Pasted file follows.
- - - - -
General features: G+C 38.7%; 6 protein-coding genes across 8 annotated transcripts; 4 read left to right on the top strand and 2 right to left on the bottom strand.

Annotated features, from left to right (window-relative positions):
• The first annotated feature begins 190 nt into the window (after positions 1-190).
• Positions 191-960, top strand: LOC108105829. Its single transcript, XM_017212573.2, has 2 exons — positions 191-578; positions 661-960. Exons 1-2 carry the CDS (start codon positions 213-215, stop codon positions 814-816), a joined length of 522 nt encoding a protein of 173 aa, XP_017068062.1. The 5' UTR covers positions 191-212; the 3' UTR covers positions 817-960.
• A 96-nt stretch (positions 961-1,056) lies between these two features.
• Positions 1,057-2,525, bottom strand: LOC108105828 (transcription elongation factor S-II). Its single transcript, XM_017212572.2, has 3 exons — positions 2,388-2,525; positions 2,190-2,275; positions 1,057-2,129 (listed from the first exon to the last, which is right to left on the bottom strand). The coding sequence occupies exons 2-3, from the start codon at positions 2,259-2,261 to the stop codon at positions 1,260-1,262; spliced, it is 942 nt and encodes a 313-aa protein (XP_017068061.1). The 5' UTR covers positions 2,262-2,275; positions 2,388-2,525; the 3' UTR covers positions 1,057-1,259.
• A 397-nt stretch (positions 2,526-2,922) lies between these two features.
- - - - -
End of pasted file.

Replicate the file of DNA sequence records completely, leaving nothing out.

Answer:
General features: G+C 38.7%; 6 protein-coding genes across 8 annotated transcripts; 4 read left to right on the top strand and 2 right to left on the bottom strand.

Annotated features, from left to right (window-relative positions):
• The first annotated feature begins 190 nt into the window (after positions 1-190).
• Positions 191-960, top strand: LOC108105829. Its single transcript, XM_017212573.2, has 2 exons — positions 191-578; positions 661-960. Exons 1-2 carry the CDS (start codon positions 213-215, stop codon positions 814-816), a joined length of 522 nt encoding a protein of 173 aa, XP_017068062.1. The 5' UTR covers positions 191-212; the 3' UTR covers positions 817-960.
• A 96-nt stretch (positions 961-1,056) lies between these two features.
• Positions 1,057-2,525, bottom strand: LOC108105828 (transcription elongation factor S-II). Its single transcript, XM_017212572.2, has 3 exons — positions 2,388-2,525; positions 2,190-2,275; positions 1,057-2,129 (listed from the first exon to the last, which is right to left on the bottom strand). The coding sequence occupies exons 2-3, from the start codon at positions 2,259-2,261 to the stop codon at positions 1,260-1,262; spliced, it is 942 nt and encodes a 313-aa protein (XP_017068061.1). The 5' UTR covers positions 2,262-2,275; positions 2,388-2,525; the 3' UTR covers positions 1,057-1,259.
• A 397-nt stretch (positions 2,526-2,922) lies between these two features.